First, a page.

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Africa's Real Risk For The Future: Brain Drain

The best and the brightest, those with real vision for the future, are more likely to leave their native African countries that continue to be mired in short-term fatalism, corruption and lack of development.

Photo of a street in Masina, Kinshasa, Democratic Republic of the Congo

Masina, Kinshasa, Democratic Republic of the Congo

Deni Dilolo


Sixty-six years after Ghana became the first independent country in Africa, the continent continues to struggle with the same problems. There is a lack of a development plan, and the way of life remains "living as you go" — a lifestyle with no plans, no goals and no legacy.

Live today, eat today, without looking at the long term — unless it is another United Nations program that aims to fulfill a Western agenda with no prior local understanding, analysis or context.

Several already well-known problems include lack of water, basic sanitation, lack of respect for individual and civil liberties, corruption and the uneven rule of law that exempts rulers and public administrators from criminal responsibility.

But the biggest problem is the loss of intellectuals and leaders. This brain drain is a result of the following factors: a lack of appreciation for local citizens, and their persecution when they respond and bring to the table discussions about specific problems.

One constant that we can see in all African countries is the lack of trust in our own citizens. It seems to arise from several centuries of slavery, colonization and then political control through international help. Therefore, the European’s opinion is like the Bible for Africans: everything that comes from the “white” man is correct. One cannot doubt, nor can one question, the opinion of the West.

Hope in our citizens

Africa has lost hope in its citizens being able to solve their problems without European or Western help. It is a culture that comes from presidents, ministers and directors — and it is holding the continent back.

Furthermore, we are the only group motivated by money and individual instant gratification, not by the generational power of the group. We are not motivated by loyalty, integrity or leaving a legacy. You can steal millions, misspend it in the West and with the West, but we still have no power in the international arena.

This non-belief in the African individual means that, in exchange for crumbs, there is easy betrayal between brothers, with the help of external forces to assassinate capable emerging leaders: Thomas Sankara, assassinated by Blaise Compaoré in 1987, and Patrice Lumumba by Mobutu Sesseseko in 1961 — and also internal weaknesses like the massacres of national intellectuals seen in Angola in the 1970s, and in Congo Brazzaville and other West African countries including coups and rebellions.

In the struggle for survival, we see the chilling images from Lampedusa of the would-be African immigrants arriving in Europe; and more recently, images of fellow citizens dying in the forests of South America as they travel to the United States in search of a better life.

Believe in the ability of African people

In his book PowerNomics, Claude Anderson argues that no community or group develops by expecting help from another group. Europeans help each other, Jews help each other; Asians, Arabs and Latinos all practice “powernomics.”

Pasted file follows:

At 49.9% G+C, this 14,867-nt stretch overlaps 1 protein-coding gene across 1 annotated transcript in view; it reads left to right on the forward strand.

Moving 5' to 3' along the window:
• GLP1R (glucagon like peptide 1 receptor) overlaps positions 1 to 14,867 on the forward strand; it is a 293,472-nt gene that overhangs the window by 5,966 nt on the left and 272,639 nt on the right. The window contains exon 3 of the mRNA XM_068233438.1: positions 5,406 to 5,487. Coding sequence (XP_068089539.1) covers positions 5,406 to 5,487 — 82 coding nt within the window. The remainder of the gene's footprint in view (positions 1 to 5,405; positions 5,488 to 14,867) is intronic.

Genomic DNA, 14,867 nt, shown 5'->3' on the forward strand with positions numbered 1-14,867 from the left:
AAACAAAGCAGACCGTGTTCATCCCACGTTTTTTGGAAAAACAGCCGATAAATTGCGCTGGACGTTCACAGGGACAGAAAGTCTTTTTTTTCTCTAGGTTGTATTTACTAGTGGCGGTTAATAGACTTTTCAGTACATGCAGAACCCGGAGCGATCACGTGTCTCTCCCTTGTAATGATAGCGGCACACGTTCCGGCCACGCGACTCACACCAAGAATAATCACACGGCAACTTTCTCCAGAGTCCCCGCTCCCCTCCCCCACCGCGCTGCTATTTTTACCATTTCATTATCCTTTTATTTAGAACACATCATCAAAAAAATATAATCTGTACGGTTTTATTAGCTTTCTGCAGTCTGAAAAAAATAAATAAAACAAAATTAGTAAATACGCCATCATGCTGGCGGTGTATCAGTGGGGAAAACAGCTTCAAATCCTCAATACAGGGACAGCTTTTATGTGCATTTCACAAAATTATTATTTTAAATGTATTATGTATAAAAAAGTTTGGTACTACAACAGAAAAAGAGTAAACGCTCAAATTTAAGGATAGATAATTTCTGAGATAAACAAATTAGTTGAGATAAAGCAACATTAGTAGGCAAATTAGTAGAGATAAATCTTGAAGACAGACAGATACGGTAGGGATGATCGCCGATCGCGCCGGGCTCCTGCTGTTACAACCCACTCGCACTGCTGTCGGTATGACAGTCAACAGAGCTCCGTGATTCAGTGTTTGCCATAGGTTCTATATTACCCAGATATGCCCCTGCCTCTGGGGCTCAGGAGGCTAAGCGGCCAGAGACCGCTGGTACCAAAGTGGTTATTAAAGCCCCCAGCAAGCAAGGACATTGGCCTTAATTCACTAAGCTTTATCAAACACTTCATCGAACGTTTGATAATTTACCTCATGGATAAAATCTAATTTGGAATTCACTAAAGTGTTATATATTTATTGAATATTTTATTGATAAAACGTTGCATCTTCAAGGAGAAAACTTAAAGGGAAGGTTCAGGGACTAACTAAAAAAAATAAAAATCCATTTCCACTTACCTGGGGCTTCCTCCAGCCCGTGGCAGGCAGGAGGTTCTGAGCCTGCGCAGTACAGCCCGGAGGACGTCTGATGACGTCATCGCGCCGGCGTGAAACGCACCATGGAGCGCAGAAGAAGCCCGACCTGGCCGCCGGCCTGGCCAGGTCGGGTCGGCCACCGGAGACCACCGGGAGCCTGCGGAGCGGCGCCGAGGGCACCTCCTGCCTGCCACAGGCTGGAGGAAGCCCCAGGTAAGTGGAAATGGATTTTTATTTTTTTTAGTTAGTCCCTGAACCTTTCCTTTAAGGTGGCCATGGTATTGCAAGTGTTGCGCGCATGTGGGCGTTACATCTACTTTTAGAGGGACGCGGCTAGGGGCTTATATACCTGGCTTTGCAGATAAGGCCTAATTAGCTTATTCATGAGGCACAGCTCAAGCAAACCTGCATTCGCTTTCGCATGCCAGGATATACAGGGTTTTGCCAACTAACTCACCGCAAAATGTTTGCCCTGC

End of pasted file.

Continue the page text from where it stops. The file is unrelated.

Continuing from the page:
African countries will not develop or improve their status if they don’t change the current paradigm, in which they seek solutions from non-Africans. It is not aid, loans or credits that will change Africa, but rather the belief in the ability of African people to "do."

No country is built or developed by foreigners, unless in the form of neo-colonization or annihilation of native citizens. Every country can only be properly developed by its citizens, full stop!

If, on the one hand, these African rulers go in search of loans that sometimes have no gain for citizens, it is these same rulers who pursue independent thinkers and leaders who could contribute to the solution of the continent's problems.

Soon, these intellectuals and leaders are forced to move to Western countries with their “know-how."

Africa, stop persecuting your own children, leaders and independent thinkers. It is certain that among these activists, journalists, civic actors and citizens in general there are people who have a far deeper and wider vision than simply thinking about the present.

Let's think of plans for Africa that will last beyond our existence. Only then we will begin to develop now!

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AI As God? How Artificial Intelligence Could Spark Religious Devotion

We may be about to see the emergence of a new kind of religion, where flocks worship — literally — at the altar of Artificial Intelligence.

Image of artificial intelligence as an artificial being

Artificial intelligence generated picture of AI as a god

Neil McArthur

The latest generation of AI-powered chatbots, trained on large language models, have left their early users awestruck —and sometimes terrified — by their power. These are the same sublime emotions that lie at the heart of our experience of the divine.

People already seek religious meaning from very diverse sources. There are, for instance, multiple religions that worship extra-terrestrials or their teachings.

As these chatbots come to be used by billions of people, it is inevitable that some of these users will see the AIs as higher beings. We must prepare for the implications.

There are several pathways by which AI religions will emerge. First, some people will come to see AI as a higher power.

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